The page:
searches and seizures

Pretty much every driver has experienced the slight panic of seeing a police car behind them while driving even if they haven’t done anything wrong. That shows how much people don’t want to get pulled over. On those occasions where people are pulled over, they can then find themselves worrying about the officer searching through their vehicle.

Despite what people might think, police officers and other law enforcement officers cannot just search a vehicle without reason or a warrant. This is a protection granted to every United States citizen under the Fourth Amendment to the Constitution. The Fourth Amendment prohibits law enforcement agents from conducting unreasonable searches and seizures. The amendment also sets forth guidelines for how warrants are issued.

When Is a Warrant Unnecessary?

If a law enforcement officer ever wants to search anything, including a person’s vehicle, they usually need a warrant. However, there are 5 instances when a warrant isn’t required for an officer to conduct a legal search of a vehicle. Those instances are:

  1. Consent was given. If a driver gives the officer their consent, then the officer can search the vehicle without a warrant. The consent for the search has to be given voluntarily, not under duress from threats by the officer.
  2. There is probable cause. Probable cause is when the officers have reliable information from an informant, can see contraband in the car, or the driver is acting suspiciously. In these instances, an officer can search the vehicle without a warrant since they have evidence that would have earned a warrant, but they had to act quickly because vehicles can be easily moved.
  3. An occupant is being arrested. If someone in the car is being arrested, and the officers have reason to believe there is evidence in the vehicle, then they can search it without a warrant. This also applies if someone being arrested was within reaching distance of a vehicle and the officers suspect the person may have hidden something within it.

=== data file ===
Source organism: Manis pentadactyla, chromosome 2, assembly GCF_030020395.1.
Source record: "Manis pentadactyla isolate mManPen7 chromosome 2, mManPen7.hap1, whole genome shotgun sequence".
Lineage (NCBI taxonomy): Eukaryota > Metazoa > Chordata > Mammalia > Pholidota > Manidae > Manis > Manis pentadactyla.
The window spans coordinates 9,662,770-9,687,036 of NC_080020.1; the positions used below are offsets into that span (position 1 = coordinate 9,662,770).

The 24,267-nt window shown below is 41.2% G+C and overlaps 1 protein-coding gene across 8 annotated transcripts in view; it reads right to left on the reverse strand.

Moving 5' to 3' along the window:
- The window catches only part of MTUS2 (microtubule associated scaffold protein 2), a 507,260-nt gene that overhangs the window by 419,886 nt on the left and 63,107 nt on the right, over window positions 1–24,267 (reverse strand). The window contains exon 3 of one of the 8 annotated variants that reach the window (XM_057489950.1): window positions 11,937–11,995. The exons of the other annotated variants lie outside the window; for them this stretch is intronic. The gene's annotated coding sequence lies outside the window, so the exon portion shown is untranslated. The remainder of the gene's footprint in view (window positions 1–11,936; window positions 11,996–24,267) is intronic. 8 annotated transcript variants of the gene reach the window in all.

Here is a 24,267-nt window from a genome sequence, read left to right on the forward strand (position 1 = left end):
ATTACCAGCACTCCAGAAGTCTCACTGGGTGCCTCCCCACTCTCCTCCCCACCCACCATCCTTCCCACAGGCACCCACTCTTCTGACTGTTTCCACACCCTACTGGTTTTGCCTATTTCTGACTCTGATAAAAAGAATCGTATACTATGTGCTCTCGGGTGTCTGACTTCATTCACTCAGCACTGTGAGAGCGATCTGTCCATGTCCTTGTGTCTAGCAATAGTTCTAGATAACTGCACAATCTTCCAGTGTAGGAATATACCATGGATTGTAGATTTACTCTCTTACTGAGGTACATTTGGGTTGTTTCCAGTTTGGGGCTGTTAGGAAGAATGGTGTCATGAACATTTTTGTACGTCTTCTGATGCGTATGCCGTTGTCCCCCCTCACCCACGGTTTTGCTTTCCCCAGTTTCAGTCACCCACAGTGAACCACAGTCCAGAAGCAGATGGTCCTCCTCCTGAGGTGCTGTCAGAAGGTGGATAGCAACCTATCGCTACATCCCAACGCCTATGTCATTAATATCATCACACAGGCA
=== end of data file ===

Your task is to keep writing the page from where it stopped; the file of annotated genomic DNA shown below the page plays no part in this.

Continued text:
4. An occupant is being temporarily detained. Otherwise known as stop-and-frisks or Terry stops, these occur when officers reasonably suspect a person of being involved in criminal activity. The officers are allowed to temporarily detain the person and search them, or their vehicle, for any weapons or drugs.
  5. The car has been impounded. Law enforcement officers are allowed to search vehicles that have been impounded to take inventory of the vehicle.

If a person’s vehicle is searched without a warrant for any reason other than those mentioned above, then the search was illegal and any evidence that may have been found within the vehicle will have to be ignored during the trial.

They Need a Warrant

The Fourth Amendment to the US Constitution was created by the Founding Fathers to protect citizens from unreasonable searches and seizures that were commonly conducted by occupying British forces at the time. They wanted to ensure that US law enforcement agents didn’t become as corrupt as their enemies had been.

If a driver is ever pulled over, they should know that unless the officer has good reason to suspect them of any wrongdoing, the officer cannot search the vehicle without a warrant. To do so would be against the law, and therefore any evidence that the officer may have found could be dismissed in the court case since it was acquired by illegal means.